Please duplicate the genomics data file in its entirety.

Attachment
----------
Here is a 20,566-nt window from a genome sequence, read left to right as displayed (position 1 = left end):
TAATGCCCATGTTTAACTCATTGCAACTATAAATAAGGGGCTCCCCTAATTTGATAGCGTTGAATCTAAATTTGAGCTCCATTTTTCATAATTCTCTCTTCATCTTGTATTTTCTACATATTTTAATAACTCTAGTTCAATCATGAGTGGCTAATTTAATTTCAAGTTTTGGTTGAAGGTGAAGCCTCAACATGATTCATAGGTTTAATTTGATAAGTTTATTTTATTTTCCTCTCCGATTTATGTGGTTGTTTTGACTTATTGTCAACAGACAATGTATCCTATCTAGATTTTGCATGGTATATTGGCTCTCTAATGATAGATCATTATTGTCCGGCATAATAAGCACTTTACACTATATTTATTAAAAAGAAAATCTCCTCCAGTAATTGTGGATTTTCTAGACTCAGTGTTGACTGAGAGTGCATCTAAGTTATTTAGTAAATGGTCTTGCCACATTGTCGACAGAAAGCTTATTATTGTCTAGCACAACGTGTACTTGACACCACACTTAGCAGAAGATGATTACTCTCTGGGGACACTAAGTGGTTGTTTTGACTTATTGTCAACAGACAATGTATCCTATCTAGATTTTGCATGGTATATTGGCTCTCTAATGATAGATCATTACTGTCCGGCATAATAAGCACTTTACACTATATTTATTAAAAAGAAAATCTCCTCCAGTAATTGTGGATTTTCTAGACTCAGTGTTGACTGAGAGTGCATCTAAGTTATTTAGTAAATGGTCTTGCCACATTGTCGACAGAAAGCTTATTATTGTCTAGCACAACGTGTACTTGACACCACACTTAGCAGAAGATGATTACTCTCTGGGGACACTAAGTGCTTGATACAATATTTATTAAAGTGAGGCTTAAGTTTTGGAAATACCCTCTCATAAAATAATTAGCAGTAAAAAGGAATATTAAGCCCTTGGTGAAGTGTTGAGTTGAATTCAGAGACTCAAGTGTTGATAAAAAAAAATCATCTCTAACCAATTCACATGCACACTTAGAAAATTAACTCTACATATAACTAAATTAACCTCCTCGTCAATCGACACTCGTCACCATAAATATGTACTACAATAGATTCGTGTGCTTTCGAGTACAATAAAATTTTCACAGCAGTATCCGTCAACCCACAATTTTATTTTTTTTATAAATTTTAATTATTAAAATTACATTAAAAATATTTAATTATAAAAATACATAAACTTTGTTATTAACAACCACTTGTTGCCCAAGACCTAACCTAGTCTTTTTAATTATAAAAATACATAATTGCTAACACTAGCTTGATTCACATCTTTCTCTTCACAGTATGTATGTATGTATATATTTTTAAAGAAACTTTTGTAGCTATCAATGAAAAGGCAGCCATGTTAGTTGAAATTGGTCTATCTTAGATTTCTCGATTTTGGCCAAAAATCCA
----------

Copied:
Here is a 20,566-nt window from a genome sequence, read left to right as displayed (position 1 = left end):
TAATGCCCATGTTTAACTCATTGCAACTATAAATAAGGGGCTCCCCTAATTTGATAGCGTTGAATCTAAATTTGAGCTCCATTTTTCATAATTCTCTCTTCATCTTGTATTTTCTACATATTTTAATAACTCTAGTTCAATCATGAGTGGCTAATTTAATTTCAAGTTTTGGTTGAAGGTGAAGCCTCAACATGATTCATAGGTTTAATTTGATAAGTTTATTTTATTTTCCTCTCCGATTTATGTGGTTGTTTTGACTTATTGTCAACAGACAATGTATCCTATCTAGATTTTGCATGGTATATTGGCTCTCTAATGATAGATCATTATTGTCCGGCATAATAAGCACTTTACACTATATTTATTAAAAAGAAAATCTCCTCCAGTAATTGTGGATTTTCTAGACTCAGTGTTGACTGAGAGTGCATCTAAGTTATTTAGTAAATGGTCTTGCCACATTGTCGACAGAAAGCTTATTATTGTCTAGCACAACGTGTACTTGACACCACACTTAGCAGAAGATGATTACTCTCTGGGGACACTAAGTGGTTGTTTTGACTTATTGTCAACAGACAATGTATCCTATCTAGATTTTGCATGGTATATTGGCTCTCTAATGATAGATCATTACTGTCCGGCATAATAAGCACTTTACACTATATTTATTAAAAAGAAAATCTCCTCCAGTAATTGTGGATTTTCTAGACTCAGTGTTGACTGAGAGTGCATCTAAGTTATTTAGTAAATGGTCTTGCCACATTGTCGACAGAAAGCTTATTATTGTCTAGCACAACGTGTACTTGACACCACACTTAGCAGAAGATGATTACTCTCTGGGGACACTAAGTGCTTGATACAATATTTATTAAAGTGAGGCTTAAGTTTTGGAAATACCCTCTCATAAAATAATTAGCAGTAAAAAGGAATATTAAGCCCTTGGTGAAGTGTTGAGTTGAATTCAGAGACTCAAGTGTTGATAAAAAAAAATCATCTCTAACCAATTCACATGCACACTTAGAAAATTAACTCTACATATAACTAAATTAACCTCCTCGTCAATCGACACTCGTCACCATAAATATGTACTACAATAGATTCGTGTGCTTTCGAGTACAATAAAATTTTCACAGCAGTATCCGTCAACCCACAATTTTATTTTTTTTATAAATTTTAATTATTAAAATTACATTAAAAATATTTAATTATAAAAATACATAAACTTTGTTATTAACAACCACTTGTTGCCCAAGACCTAACCTAGTCTTTTTAATTATAAAAATACATAATTGCTAACACTAGCTTGATTCACATCTTTCTCTTCACAGTATGTATGTATGTATATATTTTTAAAGAAACTTTTGTAGCTATCAATGAAAAGGCAGCCATGTTAGTTGAAATTGGTCTATCTTAGATTTCTCGATTTTGGCCAAAAATCCA